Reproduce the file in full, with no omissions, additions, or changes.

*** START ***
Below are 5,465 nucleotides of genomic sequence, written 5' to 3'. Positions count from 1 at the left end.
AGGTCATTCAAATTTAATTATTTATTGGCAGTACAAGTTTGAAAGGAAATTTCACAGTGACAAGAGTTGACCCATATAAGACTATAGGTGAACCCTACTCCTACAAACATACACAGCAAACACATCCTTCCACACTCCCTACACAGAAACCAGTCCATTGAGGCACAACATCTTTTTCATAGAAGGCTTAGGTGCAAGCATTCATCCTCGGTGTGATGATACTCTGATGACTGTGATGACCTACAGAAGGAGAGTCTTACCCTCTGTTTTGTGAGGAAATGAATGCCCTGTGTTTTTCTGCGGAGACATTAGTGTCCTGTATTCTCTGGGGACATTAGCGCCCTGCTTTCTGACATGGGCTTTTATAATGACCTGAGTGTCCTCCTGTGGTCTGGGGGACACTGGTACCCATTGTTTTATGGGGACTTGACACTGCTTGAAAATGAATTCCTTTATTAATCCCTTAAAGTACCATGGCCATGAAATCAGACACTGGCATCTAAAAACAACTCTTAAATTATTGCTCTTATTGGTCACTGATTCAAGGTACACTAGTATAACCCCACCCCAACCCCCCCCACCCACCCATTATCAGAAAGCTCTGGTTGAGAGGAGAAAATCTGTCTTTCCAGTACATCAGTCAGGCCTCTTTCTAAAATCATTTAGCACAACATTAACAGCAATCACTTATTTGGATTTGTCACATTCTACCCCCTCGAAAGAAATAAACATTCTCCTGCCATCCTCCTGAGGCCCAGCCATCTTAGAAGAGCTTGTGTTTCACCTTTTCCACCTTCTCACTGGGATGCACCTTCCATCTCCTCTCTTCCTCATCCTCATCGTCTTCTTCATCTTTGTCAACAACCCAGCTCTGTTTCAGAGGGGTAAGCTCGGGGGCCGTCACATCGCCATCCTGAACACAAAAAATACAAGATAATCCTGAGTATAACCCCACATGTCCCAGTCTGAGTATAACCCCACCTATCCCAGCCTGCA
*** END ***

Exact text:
Below are 5,465 nucleotides of genomic sequence, written 5' to 3'. Positions count from 1 at the left end.
AGGTCATTCAAATTTAATTATTTATTGGCAGTACAAGTTTGAAAGGAAATTTCACAGTGACAAGAGTTGACCCATATAAGACTATAGGTGAACCCTACTCCTACAAACATACACAGCAAACACATCCTTCCACACTCCCTACACAGAAACCAGTCCATTGAGGCACAACATCTTTTTCATAGAAGGCTTAGGTGCAAGCATTCATCCTCGGTGTGATGATACTCTGATGACTGTGATGACCTACAGAAGGAGAGTCTTACCCTCTGTTTTGTGAGGAAATGAATGCCCTGTGTTTTTCTGCGGAGACATTAGTGTCCTGTATTCTCTGGGGACATTAGCGCCCTGCTTTCTGACATGGGCTTTTATAATGACCTGAGTGTCCTCCTGTGGTCTGGGGGACACTGGTACCCATTGTTTTATGGGGACTTGACACTGCTTGAAAATGAATTCCTTTATTAATCCCTTAAAGTACCATGGCCATGAAATCAGACACTGGCATCTAAAAACAACTCTTAAATTATTGCTCTTATTGGTCACTGATTCAAGGTACACTAGTATAACCCCACCCCAACCCCCCCCACCCACCCATTATCAGAAAGCTCTGGTTGAGAGGAGAAAATCTGTCTTTCCAGTACATCAGTCAGGCCTCTTTCTAAAATCATTTAGCACAACATTAACAGCAATCACTTATTTGGATTTGTCACATTCTACCCCCTCGAAAGAAATAAACATTCTCCTGCCATCCTCCTGAGGCCCAGCCATCTTAGAAGAGCTTGTGTTTCACCTTTTCCACCTTCTCACTGGGATGCACCTTCCATCTCCTCTCTTCCTCATCCTCATCGTCTTCTTCATCTTTGTCAACAACCCAGCTCTGTTTCAGAGGGGTAAGCTCGGGGGCCGTCACATCGCCATCCTGAACACAAAAAATACAAGATAATCCTGAGTATAACCCCACATGTCCCAGTCTGAGTATAACCCCACCTATCCCAGCCTGCA